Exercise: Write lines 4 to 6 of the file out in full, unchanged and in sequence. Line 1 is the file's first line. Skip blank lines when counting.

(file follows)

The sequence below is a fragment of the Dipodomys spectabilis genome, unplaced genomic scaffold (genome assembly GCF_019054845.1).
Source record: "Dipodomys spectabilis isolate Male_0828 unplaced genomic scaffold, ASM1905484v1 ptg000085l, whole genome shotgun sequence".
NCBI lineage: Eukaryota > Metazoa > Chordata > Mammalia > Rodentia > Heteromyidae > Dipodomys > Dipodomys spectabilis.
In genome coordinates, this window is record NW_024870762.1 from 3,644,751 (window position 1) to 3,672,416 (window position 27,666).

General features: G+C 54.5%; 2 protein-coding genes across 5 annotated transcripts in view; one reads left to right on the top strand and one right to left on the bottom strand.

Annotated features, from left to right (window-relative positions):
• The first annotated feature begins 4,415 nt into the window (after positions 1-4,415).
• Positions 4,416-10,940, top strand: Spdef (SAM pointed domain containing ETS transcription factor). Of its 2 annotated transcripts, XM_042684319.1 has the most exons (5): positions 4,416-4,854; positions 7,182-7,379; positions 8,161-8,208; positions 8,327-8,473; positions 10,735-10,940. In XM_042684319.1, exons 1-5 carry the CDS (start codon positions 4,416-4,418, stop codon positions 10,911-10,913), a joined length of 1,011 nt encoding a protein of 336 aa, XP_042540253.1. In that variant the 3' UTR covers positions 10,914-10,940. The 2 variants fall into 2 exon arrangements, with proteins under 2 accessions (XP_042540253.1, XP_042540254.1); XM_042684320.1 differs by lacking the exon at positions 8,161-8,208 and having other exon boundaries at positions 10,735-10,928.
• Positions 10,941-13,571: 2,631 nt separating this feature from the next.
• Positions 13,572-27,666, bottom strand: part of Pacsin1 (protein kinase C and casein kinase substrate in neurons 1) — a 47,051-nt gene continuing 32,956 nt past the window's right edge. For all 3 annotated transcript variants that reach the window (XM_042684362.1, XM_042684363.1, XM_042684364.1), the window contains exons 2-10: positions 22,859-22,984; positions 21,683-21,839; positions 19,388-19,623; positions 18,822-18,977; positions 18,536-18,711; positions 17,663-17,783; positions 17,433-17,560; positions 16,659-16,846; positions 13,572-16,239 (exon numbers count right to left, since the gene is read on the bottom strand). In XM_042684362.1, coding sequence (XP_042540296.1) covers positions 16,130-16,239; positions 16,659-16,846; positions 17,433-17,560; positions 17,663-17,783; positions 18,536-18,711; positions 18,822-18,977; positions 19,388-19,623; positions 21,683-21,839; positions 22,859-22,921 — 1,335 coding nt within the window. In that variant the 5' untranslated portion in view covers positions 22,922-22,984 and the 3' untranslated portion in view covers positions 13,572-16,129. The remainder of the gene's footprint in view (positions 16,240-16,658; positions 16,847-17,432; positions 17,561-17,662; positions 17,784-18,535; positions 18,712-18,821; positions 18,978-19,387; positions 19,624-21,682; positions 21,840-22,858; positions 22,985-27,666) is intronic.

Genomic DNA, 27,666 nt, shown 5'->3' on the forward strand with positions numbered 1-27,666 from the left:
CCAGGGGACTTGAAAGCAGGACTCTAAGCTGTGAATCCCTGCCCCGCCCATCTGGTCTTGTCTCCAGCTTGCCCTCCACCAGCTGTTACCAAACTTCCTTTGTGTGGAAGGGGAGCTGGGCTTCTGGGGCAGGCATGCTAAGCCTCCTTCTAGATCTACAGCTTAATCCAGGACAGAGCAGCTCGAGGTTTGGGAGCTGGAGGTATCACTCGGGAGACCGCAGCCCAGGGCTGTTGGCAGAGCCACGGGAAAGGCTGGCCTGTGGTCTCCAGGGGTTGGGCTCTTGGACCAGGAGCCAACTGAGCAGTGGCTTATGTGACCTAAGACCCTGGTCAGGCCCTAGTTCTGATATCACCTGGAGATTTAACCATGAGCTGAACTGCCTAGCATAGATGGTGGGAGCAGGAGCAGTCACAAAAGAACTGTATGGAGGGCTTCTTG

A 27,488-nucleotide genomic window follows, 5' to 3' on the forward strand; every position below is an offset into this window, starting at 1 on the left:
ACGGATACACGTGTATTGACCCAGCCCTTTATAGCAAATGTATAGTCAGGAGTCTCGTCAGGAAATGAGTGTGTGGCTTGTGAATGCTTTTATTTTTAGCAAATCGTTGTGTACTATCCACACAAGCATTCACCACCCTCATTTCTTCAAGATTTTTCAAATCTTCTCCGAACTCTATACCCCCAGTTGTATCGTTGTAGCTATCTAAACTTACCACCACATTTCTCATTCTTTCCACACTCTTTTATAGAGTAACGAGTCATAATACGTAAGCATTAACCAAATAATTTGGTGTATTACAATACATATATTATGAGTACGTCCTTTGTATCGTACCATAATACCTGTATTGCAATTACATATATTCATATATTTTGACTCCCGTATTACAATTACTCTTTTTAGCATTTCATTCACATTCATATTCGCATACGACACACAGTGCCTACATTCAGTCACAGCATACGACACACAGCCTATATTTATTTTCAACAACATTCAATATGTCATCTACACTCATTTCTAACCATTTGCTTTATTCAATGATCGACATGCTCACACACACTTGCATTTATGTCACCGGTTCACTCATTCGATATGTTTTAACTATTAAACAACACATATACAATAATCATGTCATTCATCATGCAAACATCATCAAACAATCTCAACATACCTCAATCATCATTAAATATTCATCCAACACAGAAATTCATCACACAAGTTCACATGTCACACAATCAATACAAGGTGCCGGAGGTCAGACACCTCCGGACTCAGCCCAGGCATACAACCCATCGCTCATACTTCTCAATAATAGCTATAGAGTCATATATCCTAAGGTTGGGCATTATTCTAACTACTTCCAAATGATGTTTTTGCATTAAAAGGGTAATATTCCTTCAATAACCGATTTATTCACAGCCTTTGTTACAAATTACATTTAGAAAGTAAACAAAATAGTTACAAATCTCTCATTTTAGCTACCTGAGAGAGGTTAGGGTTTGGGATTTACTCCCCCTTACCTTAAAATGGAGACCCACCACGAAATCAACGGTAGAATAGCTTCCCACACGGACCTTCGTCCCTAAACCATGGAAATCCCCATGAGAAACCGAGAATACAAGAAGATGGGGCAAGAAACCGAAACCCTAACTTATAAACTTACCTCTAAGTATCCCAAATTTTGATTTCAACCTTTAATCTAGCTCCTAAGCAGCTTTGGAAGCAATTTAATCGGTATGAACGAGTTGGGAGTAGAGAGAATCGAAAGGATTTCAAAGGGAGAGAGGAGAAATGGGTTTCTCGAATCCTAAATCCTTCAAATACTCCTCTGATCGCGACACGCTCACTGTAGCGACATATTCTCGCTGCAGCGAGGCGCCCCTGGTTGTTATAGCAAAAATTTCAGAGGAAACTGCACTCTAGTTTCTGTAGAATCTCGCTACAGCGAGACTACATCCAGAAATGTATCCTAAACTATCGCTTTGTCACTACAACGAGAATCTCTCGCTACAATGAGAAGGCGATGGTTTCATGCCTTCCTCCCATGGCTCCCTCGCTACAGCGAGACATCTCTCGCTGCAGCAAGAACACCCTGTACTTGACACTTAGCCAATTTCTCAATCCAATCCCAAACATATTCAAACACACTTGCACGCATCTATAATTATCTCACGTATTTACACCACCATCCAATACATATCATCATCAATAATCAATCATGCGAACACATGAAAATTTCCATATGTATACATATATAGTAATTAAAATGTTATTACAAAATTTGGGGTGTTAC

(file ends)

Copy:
In genome coordinates, this window is record NW_024870762.1 from 3,644,751 (window position 1) to 3,672,416 (window position 27,666).

General features: G+C 54.5%; 2 protein-coding genes across 5 annotated transcripts in view; one reads left to right on the top strand and one right to left on the bottom strand.

Annotated features, from left to right (window-relative positions):